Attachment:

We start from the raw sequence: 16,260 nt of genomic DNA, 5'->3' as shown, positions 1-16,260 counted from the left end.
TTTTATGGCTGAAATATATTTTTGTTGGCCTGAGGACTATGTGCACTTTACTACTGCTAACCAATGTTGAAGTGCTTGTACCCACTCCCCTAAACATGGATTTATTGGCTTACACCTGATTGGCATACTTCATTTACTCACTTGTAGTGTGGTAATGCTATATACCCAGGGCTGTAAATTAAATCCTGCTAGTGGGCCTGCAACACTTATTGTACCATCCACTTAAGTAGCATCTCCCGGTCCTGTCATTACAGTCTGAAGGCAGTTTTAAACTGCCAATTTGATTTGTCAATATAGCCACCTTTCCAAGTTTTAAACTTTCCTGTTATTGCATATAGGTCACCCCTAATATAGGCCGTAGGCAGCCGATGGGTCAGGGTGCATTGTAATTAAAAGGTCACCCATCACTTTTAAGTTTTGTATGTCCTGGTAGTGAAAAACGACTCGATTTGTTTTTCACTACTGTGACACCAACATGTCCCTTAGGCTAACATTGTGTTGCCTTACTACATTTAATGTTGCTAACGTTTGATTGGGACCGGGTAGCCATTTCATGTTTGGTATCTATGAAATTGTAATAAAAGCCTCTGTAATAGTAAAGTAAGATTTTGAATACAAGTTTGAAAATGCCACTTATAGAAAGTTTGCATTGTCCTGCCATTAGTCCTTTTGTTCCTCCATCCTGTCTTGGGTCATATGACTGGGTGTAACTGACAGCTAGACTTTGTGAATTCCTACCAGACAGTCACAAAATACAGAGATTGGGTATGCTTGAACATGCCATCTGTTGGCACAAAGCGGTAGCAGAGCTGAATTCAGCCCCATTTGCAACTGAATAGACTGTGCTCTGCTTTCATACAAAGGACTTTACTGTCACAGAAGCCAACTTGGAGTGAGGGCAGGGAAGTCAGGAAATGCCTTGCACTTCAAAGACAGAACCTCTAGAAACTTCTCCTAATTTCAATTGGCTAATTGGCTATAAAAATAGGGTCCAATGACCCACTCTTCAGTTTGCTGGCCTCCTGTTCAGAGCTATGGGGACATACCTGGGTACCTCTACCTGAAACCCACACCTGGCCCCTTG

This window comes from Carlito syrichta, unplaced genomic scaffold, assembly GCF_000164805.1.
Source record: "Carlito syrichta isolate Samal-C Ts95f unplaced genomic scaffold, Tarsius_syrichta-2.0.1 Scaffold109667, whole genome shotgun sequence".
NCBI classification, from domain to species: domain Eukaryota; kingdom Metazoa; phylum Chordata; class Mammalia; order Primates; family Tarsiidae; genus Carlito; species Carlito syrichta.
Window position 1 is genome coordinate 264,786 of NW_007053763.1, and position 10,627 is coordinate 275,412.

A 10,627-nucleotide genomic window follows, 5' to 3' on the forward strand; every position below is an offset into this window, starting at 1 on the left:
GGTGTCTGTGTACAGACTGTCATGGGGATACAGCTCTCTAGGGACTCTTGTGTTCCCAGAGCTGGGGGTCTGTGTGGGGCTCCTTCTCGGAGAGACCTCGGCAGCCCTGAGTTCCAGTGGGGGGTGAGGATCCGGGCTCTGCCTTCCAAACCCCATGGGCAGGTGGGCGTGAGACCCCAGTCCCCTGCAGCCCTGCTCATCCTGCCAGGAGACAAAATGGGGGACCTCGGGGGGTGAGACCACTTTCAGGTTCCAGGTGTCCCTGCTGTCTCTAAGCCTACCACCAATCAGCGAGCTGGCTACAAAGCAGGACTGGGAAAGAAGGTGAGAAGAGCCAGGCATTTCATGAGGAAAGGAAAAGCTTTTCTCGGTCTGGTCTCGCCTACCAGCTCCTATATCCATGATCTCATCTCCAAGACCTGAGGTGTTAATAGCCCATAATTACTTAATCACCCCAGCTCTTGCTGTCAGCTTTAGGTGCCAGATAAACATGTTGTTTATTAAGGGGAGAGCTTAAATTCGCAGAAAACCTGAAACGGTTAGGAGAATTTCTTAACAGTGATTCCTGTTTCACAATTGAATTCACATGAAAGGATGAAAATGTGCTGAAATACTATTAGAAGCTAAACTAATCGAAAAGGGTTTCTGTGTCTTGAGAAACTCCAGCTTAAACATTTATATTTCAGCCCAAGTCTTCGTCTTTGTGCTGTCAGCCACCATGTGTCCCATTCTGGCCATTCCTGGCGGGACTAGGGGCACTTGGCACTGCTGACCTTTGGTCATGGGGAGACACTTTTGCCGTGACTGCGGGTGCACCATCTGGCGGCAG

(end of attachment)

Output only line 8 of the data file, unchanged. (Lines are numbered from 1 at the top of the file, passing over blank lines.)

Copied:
GGTGTCTGTGTACAGACTGTCATGGGGATACAGCTCTCTAGGGACTCTTGTGTTCCCAGAGCTGGGGGTCTGTGTGGGGCTCCTTCTCGGAGAGACCTCGGCAGCCCTGAGTTCCAGTGGGGGGTGAGGATCCGGGCTCTGCCTTCCAAACCCCATGGGCAGGTGGGCGTGAGACCCCAGTCCCCTGCAGCCCTGCTCATCCTGCCAGGAGACAAAATGGGGGACCTCGGGGGGTGAGACCACTTTCAGGTTCCAGGTGTCCCTGCTGTCTCTAAGCCTACCACCAATCAGCGAGCTGGCTACAAAGCAGGACTGGGAAAGAAGGTGAGAAGAGCCAGGCATTTCATGAGGAAAGGAAAAGCTTTTCTCGGTCTGGTCTCGCCTACCAGCTCCTATATCCATGATCTCATCTCCAAGACCTGAGGTGTTAATAGCCCATAATTACTTAATCACCCCAGCTCTTGCTGTCAGCTTTAGGTGCCAGATAAACATGTTGTTTATTAAGGGGAGAGCTTAAATTCGCAGAAAACCTGAAACGGTTAGGAGAATTTCTTAACAGTGATTCCTGTTTCACAATTGAATTCACATGAAAGGATGAAAATGTGCTGAAATACTATTAGAAGCTAAACTAATCGAAAAGGGTTTCTGTGTCTTGAGAAACTCCAGCTTAAACATTTATATTTCAGCCCAAGTCTTCGTCTTTGTGCTGTCAGCCACCATGTGTCCCATTCTGGCCATTCCTGGCGGGACTAGGGGCACTTGGCACTGCTGACCTTTGGTCATGGGGAGACACTTTTGCCGTGACTGCGGGTGCACCATCTGGCGGCAG